There are various types of electrical connectors. One type is a through hole connector which could either be a compliant pin or through hole solder. Backplane systems have typically used connectors that consist of multiple contacts having pins that are inserted into the through hole contained in the printed circuit boards to be connected. The pins can be compliant fit or can be soldered in place. These require a relatively large diameter hole in the printed circuit board for receiving the pins of the connector. The larger the hole, the greater the probability of defects from plating and the greater the capacitance that reduces the signal speed which can be accommodated by these connectors. For example, plated through holes may not be properly plated and thus pins being inserted from the electrical connector can cause opens, shorts, etc. A plated through hole causes a capacitive effect which reduces the data rate which can be transferred through the pin and hole. Further, many contact type connectors are made from stamped parts that have varying geometries that increase signal reflection and reduce signal speed. Thus, it is advantageous to reduce the diameter of plated through holes using compression mount-type connectors that rely on a spring making contact with a pad on a board.

Many of these problems can be solved using a compression mount type electrical connector. This type of connector overcomes many of the deficiencies of the through hole contact type but compression mount connectors need bulky and expensive hardware to fasten the compression mount connector to the printed circuit board. Intimate contact needs to be maintained between compression mount contacts and the PC board surface without using additional fasteners such as jack screws.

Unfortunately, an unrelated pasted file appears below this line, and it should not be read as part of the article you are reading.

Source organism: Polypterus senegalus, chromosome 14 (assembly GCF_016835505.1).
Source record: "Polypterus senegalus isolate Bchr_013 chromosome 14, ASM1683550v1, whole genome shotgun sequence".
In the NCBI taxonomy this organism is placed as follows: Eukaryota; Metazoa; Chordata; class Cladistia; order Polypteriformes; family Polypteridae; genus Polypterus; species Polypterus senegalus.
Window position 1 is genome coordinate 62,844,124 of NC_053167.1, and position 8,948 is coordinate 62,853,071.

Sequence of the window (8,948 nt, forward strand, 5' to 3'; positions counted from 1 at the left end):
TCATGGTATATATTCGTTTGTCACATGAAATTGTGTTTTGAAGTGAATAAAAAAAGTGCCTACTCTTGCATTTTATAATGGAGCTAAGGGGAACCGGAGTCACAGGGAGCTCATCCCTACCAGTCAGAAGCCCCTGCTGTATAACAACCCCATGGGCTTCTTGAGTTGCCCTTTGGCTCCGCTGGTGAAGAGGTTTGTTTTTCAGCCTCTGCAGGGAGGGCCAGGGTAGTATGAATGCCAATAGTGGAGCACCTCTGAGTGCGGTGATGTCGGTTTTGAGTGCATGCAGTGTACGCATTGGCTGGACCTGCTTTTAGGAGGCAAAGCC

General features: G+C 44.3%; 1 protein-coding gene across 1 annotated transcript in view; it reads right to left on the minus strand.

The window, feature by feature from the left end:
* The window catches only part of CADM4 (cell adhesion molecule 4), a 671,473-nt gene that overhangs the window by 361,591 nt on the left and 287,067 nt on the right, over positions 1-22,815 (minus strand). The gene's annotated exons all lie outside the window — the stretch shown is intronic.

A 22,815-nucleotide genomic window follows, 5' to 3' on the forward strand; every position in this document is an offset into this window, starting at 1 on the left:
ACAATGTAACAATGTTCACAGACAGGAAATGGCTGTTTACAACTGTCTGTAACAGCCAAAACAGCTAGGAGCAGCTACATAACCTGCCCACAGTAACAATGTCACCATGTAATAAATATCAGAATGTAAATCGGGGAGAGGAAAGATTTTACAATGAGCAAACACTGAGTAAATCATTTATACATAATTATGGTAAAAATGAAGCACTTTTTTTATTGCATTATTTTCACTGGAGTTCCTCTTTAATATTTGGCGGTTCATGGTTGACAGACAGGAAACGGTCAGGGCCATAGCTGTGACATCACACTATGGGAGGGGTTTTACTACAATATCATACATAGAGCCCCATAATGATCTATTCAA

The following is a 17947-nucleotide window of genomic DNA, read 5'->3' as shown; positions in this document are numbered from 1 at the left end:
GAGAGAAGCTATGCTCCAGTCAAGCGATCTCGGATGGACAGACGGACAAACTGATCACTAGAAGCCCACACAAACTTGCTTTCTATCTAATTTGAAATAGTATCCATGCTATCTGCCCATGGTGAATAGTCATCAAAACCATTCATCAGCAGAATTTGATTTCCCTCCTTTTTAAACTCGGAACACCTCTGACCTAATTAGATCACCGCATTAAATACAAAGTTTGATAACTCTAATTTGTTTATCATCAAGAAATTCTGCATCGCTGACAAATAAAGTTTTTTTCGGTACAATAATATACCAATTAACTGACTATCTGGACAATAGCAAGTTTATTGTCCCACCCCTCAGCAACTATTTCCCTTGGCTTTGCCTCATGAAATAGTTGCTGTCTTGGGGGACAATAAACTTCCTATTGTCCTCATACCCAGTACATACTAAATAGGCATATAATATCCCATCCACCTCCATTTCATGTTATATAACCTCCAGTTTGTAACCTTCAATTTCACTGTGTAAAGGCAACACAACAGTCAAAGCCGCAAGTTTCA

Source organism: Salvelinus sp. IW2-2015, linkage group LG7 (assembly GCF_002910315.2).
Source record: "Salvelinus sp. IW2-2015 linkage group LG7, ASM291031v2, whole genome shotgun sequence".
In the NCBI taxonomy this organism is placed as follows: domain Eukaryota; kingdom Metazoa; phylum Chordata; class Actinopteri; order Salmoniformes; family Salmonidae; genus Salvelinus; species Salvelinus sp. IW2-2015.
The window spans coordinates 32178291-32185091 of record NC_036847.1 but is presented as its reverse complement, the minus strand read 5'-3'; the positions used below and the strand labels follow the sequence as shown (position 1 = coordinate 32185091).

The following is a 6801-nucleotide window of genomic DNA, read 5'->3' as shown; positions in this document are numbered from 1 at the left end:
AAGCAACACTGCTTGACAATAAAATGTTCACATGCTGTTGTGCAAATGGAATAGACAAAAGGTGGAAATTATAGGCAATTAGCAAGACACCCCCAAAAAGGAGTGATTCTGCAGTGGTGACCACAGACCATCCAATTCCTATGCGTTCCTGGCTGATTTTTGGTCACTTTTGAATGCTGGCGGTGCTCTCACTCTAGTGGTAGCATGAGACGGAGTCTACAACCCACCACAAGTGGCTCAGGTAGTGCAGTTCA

Additionally, regardless of the type of electrical connector, the electrical connector has to be capable of being mated/unmated at least 250 and perhaps in excess of 1000 times. If the contacts wear, then contact resistance will increase. Contact wear can occur through metal-to-metal contact either through a point or line. For example, a certain area may continually get wiped as the connector is mated/unmated and the contact tends to wear through the metal sliding action can also cause wear. Also, some compression mount type connectors use dendrite contacts on flexible circuits. One difficulty with dendrite contacts is that these contacts tend to wear and are only good for a half a dozen mating cycles and the dendrites start to flatten out and the multiple points of contacts are lost thereby reducing reliability. Thus, a need exists for a compression mount-type connector that eliminates or reduces contact wear.

Another problem with prior art electrical connectors is that impedance changes over the length of the signal path reduce the potential signal speed. A need exists for an electrical connector in which impedance can be controlled at a specific value and where the specific value remains relatively constant over the length of the signal path.

In summary, electrical connectors used to electrically connect circuit boards such as backpanels to daughtercards suffer from several deficiencies including poor shielding resulting in electrical noise, changes in impedance and the inability to connect and disconnect many times without damage to the electrical connector. These deficiencies limit the data rate that can be transferred through the connector. Thus, a need exists in the art for a high-density electrical connector that overcomes the aforementioned problems to a large extent.